With nature parks comprising more than half of the ACT, Canberra deserves its reputation as Australia’s bush capital.

Namadgi National Park

Featuring dramatic peaks, sweeping river valleys and granite tor outcrops, Namadgi (free entry) is a national park for all seasons.

In summer, grab an inflatable mattress and float down one of the mountain streams (try the Gudgenby River) flanked by magnificent meadows of wildflowers, while in winter slip on some snow shoes and explore the great white wilderness (ideal for following animal tracks).

Pushing a granite boulder in Namadgi National Park

Come autumn and spring Namadgi is a bushwalkers’ paradise, with 160km of marked tracks. Treks range from two and a half hours (6km return) to the remarkable Yankee Hat Aboriginal rock art site, to overnight hikes along the rocky spine of the Brindabella Range. In fact, it’s in rock overhangs around hulking peaks such as Mount Gingera (1857m) where during spring bogong moths arrive en masse for their annual aestivation (a kind of summer hibernation). Truly a sight to behold.

Namadgi is also home to a rare forest of exotic trees. Planted early last century as an experiment to determine which species grew best under Australian conditions, they include the aptly named big cone pine. Don’t stand underneath them without a helmet!

Platypus in Australian Capital Territory

Tidbinbilla Nature Reserve

If you want to get up close to some native critters, beat a path to this knock-out nature park, wedged up against the mountains in the city’s south. Just past the entrance gate (small entry fee) you can tick off “Australia’s coat of arms” with kangaroos and emus roaming free, but you’ll have to head deeper into the park to spot more elusive creatures, including the mysterious platypus.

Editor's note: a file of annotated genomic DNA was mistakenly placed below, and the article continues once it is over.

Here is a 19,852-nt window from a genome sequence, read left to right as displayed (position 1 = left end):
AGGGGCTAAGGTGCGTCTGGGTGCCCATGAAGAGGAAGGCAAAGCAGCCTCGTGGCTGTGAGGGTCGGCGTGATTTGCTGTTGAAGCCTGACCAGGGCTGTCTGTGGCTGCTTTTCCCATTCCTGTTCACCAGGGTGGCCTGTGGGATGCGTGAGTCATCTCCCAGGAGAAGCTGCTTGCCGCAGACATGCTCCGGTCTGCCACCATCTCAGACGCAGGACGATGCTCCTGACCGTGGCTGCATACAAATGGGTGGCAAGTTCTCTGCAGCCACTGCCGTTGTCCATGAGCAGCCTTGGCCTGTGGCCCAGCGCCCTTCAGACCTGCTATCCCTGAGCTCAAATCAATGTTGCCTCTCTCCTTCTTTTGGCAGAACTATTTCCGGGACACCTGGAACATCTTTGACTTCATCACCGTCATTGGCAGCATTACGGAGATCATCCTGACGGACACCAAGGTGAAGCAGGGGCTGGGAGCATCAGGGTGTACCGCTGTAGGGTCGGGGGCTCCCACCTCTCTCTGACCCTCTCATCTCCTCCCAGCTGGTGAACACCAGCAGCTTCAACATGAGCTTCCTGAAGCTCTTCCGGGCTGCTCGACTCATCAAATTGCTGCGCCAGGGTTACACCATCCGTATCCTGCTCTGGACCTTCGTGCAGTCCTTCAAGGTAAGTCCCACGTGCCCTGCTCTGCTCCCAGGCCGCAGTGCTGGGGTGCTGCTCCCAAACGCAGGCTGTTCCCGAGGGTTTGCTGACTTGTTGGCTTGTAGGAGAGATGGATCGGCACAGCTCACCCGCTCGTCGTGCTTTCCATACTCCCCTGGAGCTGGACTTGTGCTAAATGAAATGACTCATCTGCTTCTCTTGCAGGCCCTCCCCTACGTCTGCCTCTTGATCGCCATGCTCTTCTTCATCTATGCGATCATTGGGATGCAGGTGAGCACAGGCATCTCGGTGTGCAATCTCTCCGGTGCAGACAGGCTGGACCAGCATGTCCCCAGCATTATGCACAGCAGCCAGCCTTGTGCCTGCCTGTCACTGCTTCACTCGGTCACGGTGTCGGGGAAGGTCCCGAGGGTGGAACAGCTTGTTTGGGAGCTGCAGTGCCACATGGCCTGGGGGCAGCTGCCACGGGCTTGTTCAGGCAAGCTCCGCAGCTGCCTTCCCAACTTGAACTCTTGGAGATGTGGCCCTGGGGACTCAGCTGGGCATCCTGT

With 20-odd designated hiking tracks of various grades and lengths, Tidbinbilla is also a popular day walk destination. A top choice for families is the Birrigai Time Trail (3km return) which doesn’t only lead you to a hidden cave used by Indigenous people dating back over 20,000 years, but also a number of naturally occurring crawl-throughs – perfect for that impromptu game of hide and seek.

For an extra special treat book a pop-up family wilderness camp, so you can bunk down in the park overnight. Fall asleep under a blanket of stars and unzip your tent in the morning and enjoy the tranquillity before the day-trippers arrive. Divine!

Holding a skull in Australian Capital Territory

Canberra Nature Park

Unlike most other Australian cities where hilltops were among the first to be developed, fortuitously Canberra’s suburban vantage spots were left untouched. Today they are a smorgasbord of small nature parks, allowing animals to move throughout the city.

There are actually 33 of these boutique nature parks in total, most tailor-made for that hour or two stroll to “get back to nature”. Due to their proximity to the suburbs, you can finish your exploration with a coffee or ice cream at a nearby café. Phew, just what the doctor ordered!

Wrapped around some of these nature parks is the much-loved Murrumbidgee River Corridor, a 66km strip of riverside greenspace that follows Australia’s second longest river on its entire journey through the ACT.

If you strap on your hiking boots you can walk alongside the ’bidgee (as locals call it) most of the way – or if you’re really adventurous ride the rapids of Red Rocks Gorge in a kayak.

A bettong in Australian Capital Territory

Mulligans Flat Woodland Sanctuary

Located on the fringe of the city’s northern suburbs, Canberra’s newest nature park (free entry) is best explored after the sun sets.

It’s well-known that many of Australia’s native animals are nocturnal, and a special predator-proof fence constructed in this woodland in 2010 protects vulnerable creatures from threats such as foxes and feral cats.

Under the cloak of darkness you can spotlight sugar gliders, powerful owls and who knows, you may even glimpse an Eastern bettong — after becoming extinct on mainland Australia around 100 years ago they were successfully re-introduced to the fenced sanctuary in 2012.

Due to its proximity to Canberra’s expanding suburbs, the rangers at Mulligans offer many engaging experiences (charges apply) to visitors. These include Hollow Homes, an easy stroll during which your expert guide uses a number of tiny cameras to observe animals hiding inside trees. There’s also offer an introductory birdwatching tour that comes complete with the following qualification: “this tour may invoke a crippling addiction to spotting birds and spending time in nature.” Don’t say you weren’t warned.

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